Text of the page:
Now we’ve cleared that up, lets move on to the next “missing” transitional provision.

The current Costs Practice Direction deals with the consequences of filing inaccurate costs estimates. CPD 6.5A requires a receiving party in detailed assessment proceedings, if there is a difference of 20% or more between the base costs claimed and those shown in an earlier estimate filed, to serve a statement of the reasons for the difference with his bill of costs. CPD 6.6 states that where there is such a difference and it appears to the court that the receiving party has not provided a satisfactory explanation for that difference, or the paying party reasonably relied on the estimate, the court may regard the difference between the costs claimed and the costs shown in the estimate as evidence that the costs claimed are unreasonable or disproportionate.

From AFD costs estimates are replaced by costs budgets and the new corresponding practice direction now has similar provisions relating to costs budgets as previously applied to costs estimates (where the court does not make a formal costs management order).

And what does the corresponding transitional provision say given the rules have removed any reference to costs estimates? Nothing, so far as I can see because there isn’t one.

What is a court meant to do if there is a 20% difference in an estimate, the receiving party has not provided a satisfactory explanation for that difference or the paying party reasonably relied on the estimate, and the costs fall to be assessed after AFD?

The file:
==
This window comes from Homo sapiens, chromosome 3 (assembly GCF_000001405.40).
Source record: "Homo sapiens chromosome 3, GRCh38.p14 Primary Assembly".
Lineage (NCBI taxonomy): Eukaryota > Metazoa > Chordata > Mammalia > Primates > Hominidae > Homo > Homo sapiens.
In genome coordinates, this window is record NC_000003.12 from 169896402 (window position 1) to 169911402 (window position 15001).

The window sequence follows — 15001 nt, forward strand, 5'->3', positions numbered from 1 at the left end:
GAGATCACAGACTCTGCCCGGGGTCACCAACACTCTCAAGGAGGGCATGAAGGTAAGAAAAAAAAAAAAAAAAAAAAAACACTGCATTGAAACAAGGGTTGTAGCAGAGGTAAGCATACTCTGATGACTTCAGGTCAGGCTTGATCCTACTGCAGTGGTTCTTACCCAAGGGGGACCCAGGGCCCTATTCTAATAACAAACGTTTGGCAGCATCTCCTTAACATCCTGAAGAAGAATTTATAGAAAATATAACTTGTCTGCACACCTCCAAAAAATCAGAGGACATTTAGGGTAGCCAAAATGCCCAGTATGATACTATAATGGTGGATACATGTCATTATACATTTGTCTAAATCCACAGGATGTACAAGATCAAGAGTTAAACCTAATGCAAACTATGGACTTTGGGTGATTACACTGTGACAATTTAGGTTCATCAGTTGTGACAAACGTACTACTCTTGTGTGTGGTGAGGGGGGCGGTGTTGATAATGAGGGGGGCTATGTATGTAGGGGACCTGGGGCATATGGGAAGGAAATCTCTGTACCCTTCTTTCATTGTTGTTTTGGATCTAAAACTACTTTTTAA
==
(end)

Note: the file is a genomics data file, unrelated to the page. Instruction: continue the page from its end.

Was a conscious decision made to wipe the slate clean for misdemeanours made before AFD? Was the need for a transitional provision overlooked? Have I overlooked the relevant rule? Is it hidden away in Statutory Instrument 2013 No 650 for The Free School Lunches and Milk (Universal Credit) (England) Order 2013?

A free bottle of champagne to the first reader who can locate the missing transitional provision.

    3 Comments

  1. Hmmm…. Tricky…

    I think the answer is that there is no transitional provision covering the ‘Costs Estimate’ point… Because one is not required!

    Para 21 of the Amendment states that the following definition should be entered into the Glossary –

    “Budget” – An ESTIMATE of the reasonable and proportionate costs (including disbursements) which a party intends to incur in the proceedings. [My emphasis]

    So any estimate is also a ‘budget’ for the purpose of the rules and PDs.

    We then turn to Subsection 3 of the PD supplementing Rule 44, which applies to any case where Costs Budgets have been filed in accordance with PD 3E but no costs management order (“CMO”) will have been made. On the face of it therefore this excludes Costs Estimates as they will not have been served pursuant to PD 3E. However Para 3.4 says: